My name is Zuleth Cervantes, I’m 18 years old, and this is my covid experience.
I was living in Thousand Oaks California with my mother’s cousin. A few years ago I left my hometown, Tijuana, Baja California, to continue my studies in the U.S. in the hope of a better future. Ever since I moved to California my life had been nothing but exciting. I was in my senior year in high school when the pandemic started, almost 3 months away from graduation. Like everyone else, I had lots of plans before Covid hit California; a New York trip with my theatre class, presenting two plays I was part of, my last choir concert, PROM, grad night at Disneyland and of course, the graduation ceremony. Everything in my life was in the right place; or so it was until the pandemic burst my bubble.
We had a week off school because of the virus and my parents wanted to see me so they asked me to go back to Tijuana for the week. I said my goodbyes to my friends at school before the “long weekend”, not knowing it would be the last day I would see them. During that week off school, the district confirmed the rest of the school year was going to be online due to the now global pandemic. My parents decided I would stay in Tijuana for the rest of the school year and after graduation I would move to San Diego to study college.
I had a hard time dealing with the fact that I would be moving away from my friends all of the sudden. Everything happened so fast and there’s nothing I could do about it. I spent the last three months of my senior year crying about not saying my proper goodbyes to my friends before leaving Thousand Oaks forever. I definitely valued more the memories I had with my friends. It was crazy how much I wanted just one more regular school day. My heart was filled with things left unsaid to my teachers and plans I had made with my friends before everything changed. Before the world changed.
The school set the date for a drive-thru graduation ceremony in June. My parents couldn’t take me because only U.S. citizens could cross the border, according to the new regulations in the frontier. Luckily, I have an aunt who lives in Winton, California, who offered to pick me up from Tijuana and take me to my graduation ceremony. The plan was to go to the graduation in Thousand Oaks, then go to her place at Winton and spend a couple of weeks there. Then she would take me to San Diego and I would start college.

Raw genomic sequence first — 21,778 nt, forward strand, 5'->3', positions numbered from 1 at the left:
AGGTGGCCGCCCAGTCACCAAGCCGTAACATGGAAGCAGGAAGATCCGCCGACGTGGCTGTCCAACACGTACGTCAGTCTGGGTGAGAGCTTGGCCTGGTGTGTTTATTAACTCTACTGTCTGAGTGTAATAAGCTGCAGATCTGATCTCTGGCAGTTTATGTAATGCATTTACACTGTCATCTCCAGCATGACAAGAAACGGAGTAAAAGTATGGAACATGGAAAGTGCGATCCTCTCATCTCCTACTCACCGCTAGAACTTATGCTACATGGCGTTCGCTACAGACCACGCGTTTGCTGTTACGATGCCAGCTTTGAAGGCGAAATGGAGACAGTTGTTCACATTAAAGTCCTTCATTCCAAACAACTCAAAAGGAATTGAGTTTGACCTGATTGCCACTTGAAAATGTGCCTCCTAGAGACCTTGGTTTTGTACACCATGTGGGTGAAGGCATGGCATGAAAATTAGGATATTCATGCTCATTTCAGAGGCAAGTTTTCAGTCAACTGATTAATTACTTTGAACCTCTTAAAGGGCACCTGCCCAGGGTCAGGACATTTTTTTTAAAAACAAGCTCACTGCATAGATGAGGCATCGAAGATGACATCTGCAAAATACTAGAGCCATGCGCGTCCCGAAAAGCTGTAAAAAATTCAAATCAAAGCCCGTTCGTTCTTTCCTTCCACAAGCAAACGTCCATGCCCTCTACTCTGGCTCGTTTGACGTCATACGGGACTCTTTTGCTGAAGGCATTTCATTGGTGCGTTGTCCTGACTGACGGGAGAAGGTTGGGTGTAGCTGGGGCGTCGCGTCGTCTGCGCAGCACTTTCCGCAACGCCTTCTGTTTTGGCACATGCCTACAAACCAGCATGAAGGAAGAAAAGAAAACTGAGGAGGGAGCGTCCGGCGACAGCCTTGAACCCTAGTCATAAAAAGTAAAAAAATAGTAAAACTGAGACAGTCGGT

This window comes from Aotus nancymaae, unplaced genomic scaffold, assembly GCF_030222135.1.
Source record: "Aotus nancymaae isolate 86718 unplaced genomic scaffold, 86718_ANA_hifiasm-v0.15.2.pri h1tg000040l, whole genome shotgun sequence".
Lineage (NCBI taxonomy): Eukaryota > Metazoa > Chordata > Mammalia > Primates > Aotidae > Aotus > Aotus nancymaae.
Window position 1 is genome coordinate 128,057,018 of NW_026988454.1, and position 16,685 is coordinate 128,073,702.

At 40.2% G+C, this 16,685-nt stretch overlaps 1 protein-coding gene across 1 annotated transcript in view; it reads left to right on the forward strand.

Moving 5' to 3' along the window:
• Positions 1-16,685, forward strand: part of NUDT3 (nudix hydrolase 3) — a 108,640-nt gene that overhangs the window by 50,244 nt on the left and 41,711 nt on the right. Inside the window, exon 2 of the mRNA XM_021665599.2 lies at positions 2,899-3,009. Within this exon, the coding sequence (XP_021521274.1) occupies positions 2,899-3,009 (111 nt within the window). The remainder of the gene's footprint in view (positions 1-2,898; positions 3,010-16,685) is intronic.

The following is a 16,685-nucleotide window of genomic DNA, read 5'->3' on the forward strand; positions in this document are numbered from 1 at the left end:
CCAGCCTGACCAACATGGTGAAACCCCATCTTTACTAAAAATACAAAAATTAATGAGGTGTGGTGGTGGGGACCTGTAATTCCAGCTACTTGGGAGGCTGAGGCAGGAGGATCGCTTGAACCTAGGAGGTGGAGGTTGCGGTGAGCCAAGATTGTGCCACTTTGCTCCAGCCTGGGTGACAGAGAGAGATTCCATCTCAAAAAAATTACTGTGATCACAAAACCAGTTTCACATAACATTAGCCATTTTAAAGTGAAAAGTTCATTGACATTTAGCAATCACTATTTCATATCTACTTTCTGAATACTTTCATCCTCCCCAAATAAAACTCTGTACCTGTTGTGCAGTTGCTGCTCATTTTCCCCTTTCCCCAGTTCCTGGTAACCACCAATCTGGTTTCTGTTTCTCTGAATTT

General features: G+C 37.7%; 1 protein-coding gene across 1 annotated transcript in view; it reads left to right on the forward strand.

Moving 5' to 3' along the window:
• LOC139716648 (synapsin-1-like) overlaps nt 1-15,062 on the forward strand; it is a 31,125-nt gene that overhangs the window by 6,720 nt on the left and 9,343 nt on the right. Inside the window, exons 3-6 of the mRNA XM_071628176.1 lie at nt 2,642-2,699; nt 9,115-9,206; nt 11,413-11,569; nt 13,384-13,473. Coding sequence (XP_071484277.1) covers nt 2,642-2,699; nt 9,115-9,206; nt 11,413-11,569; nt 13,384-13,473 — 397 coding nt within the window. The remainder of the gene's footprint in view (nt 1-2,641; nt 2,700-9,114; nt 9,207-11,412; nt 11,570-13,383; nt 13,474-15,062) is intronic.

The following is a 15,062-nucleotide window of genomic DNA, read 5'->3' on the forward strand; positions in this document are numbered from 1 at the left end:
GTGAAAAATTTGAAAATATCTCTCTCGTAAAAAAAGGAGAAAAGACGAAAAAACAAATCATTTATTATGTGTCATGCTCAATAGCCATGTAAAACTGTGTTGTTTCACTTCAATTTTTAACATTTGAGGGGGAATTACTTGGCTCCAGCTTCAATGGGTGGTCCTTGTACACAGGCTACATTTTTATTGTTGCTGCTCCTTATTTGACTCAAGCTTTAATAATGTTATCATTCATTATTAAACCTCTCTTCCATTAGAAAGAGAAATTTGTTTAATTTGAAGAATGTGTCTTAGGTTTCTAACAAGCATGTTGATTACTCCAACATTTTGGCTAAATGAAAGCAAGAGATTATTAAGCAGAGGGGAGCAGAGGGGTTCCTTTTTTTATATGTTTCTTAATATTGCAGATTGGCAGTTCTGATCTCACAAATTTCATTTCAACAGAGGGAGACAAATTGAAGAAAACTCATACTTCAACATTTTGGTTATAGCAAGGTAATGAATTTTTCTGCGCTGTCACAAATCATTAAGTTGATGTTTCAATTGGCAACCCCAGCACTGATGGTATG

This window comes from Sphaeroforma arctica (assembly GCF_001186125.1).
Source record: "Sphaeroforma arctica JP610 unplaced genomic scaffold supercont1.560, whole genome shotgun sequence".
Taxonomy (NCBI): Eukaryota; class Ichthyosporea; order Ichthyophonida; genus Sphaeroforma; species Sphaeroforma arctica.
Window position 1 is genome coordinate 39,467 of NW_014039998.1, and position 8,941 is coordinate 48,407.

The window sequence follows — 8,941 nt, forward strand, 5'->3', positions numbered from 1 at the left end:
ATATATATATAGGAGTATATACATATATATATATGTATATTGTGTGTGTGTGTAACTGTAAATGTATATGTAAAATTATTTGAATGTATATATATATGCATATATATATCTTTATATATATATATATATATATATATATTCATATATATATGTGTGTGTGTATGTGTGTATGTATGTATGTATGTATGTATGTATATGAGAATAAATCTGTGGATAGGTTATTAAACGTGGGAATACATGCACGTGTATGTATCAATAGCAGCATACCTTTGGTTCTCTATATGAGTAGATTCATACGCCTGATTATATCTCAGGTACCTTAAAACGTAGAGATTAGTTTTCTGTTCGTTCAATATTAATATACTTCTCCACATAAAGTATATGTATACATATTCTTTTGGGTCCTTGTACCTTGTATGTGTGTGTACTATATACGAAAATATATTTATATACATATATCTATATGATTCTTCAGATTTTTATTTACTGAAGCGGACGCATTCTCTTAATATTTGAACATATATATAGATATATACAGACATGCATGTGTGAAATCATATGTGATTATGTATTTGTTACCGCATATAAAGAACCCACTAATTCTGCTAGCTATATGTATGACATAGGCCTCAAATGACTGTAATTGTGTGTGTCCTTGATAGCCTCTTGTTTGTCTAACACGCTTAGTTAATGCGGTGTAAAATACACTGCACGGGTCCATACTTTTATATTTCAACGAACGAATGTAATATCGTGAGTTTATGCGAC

I had a great time at my aunt’s place in Winton. After feeling down for days because I didn’t get to see my friends at my graduation I was finally feeling better. Then the unexpected happened. My aunt’s sister in law, who went to our house regularly, tested positive for covid. We had let her come in, trusting she was not only family, but responsible enough to respect the quarantine because she was pregnant. We never saw her as a threat because she was vulnerable, but now we realize that letting her in was our biggest mistake.
After we found out we went to get tested only to find out we were all infected. Five days later my uncle, my aunt and I experienced symptoms. We had high fever, headaches and our bodies hurt all the time, but the symptoms didn’t hit me as hard because of my age. During that time I took care of my two little cousins because my aunt and uncle couldn’t get out of bed. I didn’t know how to cook but I did my best to cook for everyone and keep the house in order. I also had to deal with college registration during that time and it was a very stressful process because it was completely online. I had to wake up early to schedule the soonest zoom appointment, make many calls to the school administration and send tons of emails.
My uncle’s boss still paid him after he stopped working because he tested positive for covid, but after three weeks we still tested positive and his boss wouldn’t pay him anymore. We were short on money for food so every week we would go to a parking lot where the army gave away free food for the affected families.
Five weeks had passed since we had our first test and we were still infected. The clinic explained to us that covid can remain in one’s body for a few weeks more than usual in some people. We got tested three times before the fourth set of results were finally negative. My uncle went back to work, saved money for gas and after a few days he took me home.
The area in my life that was most affected by this experience is my mental health. I am usually a cheerful, loud person, but when I came back with my family in Tijuana I felt different; I felt anxious most of the time. Completing simple tasks became tiring and being social around my family was exhausting. Even though I’m still recovering from it, the bright side is I learned to put more value on things. I value being closer to my family now that I live in San Diego. I value the time I spent with my aunt, even if it wasn’t as I pictured. I value my mental health and the things my body does for me. But overall, I value my family’s health more than ever and I thank God every morning for having them with me. I pray for my loved ones to survive this pandemic with good physical and mental health.
Submitted by Zuleth Cervantes, Ventura County — Thousand Oaks.